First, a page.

Rocker speaks on independence

At a Saybrook College Master’s Tea Wednesday afternoon, punk rocker Ian MacKaye said he likes to challenge norms, both politically and musically.

The founder and owner of Dischord Records, a punk rock label based in Washington, D.C., MacKaye spoke to an audience that filled Saybrook College Master Mary Miller’s living room and overflowed into the adjoining hallway. Wearing a black ski cap and zip-front hoodie, the musician discussed the purpose and meaning of underground punk music and how art can be used to question authority.

MacKaye is best known as the lead singer for Minor Threat, a band that emerged in 1980, and Embrace, from 1985. MacKaye also played bass guitar in the Teen Idles during the late 1970s and has worked on side projects with many smaller bands, including Egg Hunt and Pailhead. Along with guitarist Sonic Boom, MacKaye co-wrote the music for the 2003 documentary “The Weather Underground.” He currently plays guitar and sings for the punk band Fugazi, which he started in 1987.

Beyond playing with various punk rock bands, MacKaye became a figurehead for the “straight-edge philosophy” — a lifestyle among young people that advocates forgoing drugs, alcohol and promiscuity — and one of the founders of the DIY punk ethic, which encourages artists and consumers to stay independent of large companies.

But MacKaye said he does not necessarily consider himself a leader.

“I’m just me,” MacKaye said. “What does it feel like? It feels like this. If people have a respect for me, it’s a respect for my music.”

MacKaye grew up in Washington, D.C., in a family he described as leftist and anti-war.

“I was raised to question authority,” MacKaye said.

As a child, MacKaye said, he loved skateboarding, which eventually lured him to the underground scene of punk rock. But while his rocker peers took to the self-destruction of drugs and violence, MacKaye said he found an outlet for his rebellious feelings by questioning the political leaders of his home city in the lyrics of his music.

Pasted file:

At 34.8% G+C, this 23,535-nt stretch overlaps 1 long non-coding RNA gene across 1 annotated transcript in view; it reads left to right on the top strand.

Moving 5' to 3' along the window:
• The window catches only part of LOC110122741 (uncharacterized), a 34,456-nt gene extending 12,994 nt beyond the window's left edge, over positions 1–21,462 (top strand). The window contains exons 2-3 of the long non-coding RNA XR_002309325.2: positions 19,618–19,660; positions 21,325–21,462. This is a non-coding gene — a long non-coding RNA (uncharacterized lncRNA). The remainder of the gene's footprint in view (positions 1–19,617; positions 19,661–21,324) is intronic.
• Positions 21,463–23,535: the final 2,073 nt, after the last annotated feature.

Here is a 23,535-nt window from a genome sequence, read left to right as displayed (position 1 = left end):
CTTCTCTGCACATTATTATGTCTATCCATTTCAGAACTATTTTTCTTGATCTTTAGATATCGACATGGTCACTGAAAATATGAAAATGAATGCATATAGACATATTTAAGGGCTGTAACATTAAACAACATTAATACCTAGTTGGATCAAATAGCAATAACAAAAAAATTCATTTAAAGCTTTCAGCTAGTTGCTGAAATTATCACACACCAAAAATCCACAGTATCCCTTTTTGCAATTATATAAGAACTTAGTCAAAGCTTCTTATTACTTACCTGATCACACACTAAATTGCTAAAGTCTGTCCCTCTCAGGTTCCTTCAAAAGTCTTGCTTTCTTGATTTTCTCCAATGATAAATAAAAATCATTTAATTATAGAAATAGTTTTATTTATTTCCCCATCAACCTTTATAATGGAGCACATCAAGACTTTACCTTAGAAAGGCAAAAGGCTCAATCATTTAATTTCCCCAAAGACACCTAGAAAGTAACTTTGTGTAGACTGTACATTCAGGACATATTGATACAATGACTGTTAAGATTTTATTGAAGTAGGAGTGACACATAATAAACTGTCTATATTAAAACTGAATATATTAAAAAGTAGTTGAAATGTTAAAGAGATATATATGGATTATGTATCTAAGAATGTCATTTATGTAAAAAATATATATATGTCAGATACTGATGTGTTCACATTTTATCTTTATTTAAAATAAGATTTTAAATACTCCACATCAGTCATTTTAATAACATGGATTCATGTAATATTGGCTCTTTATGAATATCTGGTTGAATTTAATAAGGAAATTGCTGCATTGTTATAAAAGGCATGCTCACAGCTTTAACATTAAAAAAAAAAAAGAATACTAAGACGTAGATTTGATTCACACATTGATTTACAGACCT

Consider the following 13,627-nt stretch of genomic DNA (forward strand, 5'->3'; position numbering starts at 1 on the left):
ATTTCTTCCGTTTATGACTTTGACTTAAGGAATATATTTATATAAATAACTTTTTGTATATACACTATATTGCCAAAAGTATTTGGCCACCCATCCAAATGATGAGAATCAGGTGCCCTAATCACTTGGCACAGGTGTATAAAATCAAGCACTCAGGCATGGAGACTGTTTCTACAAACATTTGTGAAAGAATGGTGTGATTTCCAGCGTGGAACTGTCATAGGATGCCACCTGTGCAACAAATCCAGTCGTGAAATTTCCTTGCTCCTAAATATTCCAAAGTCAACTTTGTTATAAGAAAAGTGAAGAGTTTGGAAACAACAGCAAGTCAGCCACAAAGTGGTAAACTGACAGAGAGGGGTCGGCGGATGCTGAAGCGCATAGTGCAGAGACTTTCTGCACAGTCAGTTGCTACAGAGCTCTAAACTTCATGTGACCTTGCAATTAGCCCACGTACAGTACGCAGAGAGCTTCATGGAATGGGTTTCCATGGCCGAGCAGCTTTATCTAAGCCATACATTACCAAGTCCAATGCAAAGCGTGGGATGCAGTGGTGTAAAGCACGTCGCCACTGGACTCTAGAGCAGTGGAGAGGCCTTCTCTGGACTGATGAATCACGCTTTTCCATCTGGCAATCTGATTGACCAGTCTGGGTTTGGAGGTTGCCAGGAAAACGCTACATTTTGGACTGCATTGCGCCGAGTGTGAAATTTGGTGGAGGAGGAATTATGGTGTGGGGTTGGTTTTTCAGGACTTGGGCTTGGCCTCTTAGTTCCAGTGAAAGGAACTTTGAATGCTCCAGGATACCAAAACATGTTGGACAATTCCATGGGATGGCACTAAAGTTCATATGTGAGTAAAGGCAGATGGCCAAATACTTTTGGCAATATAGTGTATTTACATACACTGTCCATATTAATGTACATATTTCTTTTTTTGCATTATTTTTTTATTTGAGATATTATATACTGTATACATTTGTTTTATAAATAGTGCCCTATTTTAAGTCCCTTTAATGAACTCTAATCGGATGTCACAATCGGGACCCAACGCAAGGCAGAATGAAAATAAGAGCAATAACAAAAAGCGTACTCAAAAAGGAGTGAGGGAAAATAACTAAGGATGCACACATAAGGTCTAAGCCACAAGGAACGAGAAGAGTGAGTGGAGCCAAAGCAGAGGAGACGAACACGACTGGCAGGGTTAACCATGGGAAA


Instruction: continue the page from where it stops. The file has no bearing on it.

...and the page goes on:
Inspired by rock legends like Jimi Hendrix, Ted Nugent and the Cramps, MacKaye learned to play bass guitar during high school and formed his first punk band.

“I wanted to be in a room with people that are different than everyone else and are just scratching at convention,” MacKaye said.

Later during his talk, MacKaye criticized big-label bands that claim the punk classification and explained true punk rock focuses on challenging convention, not earning profits.

Mina Kimes ’07 said she appreciated MacKaye’s discussion of politics and current issues.

“I thought it was great that he talked more about issues than just his band, Fugazi,” she said.

But some students said they had hoped for more of a focus on MacKaye’s current music projects.

“I wish he’d spoken more about the experience of being on a minor label and how his bandmates felt about it, too,” Joe Charlet ’09 said.

MacKaye ended his talk with a discussion of the concept of “underground,” and its identity as a place for social rebellion and progressive politics.

“As long as there’s a mainstream, there are going to be people that don’t accept that,” MacKaye said. “Underground can never die. I’m sure of that.”

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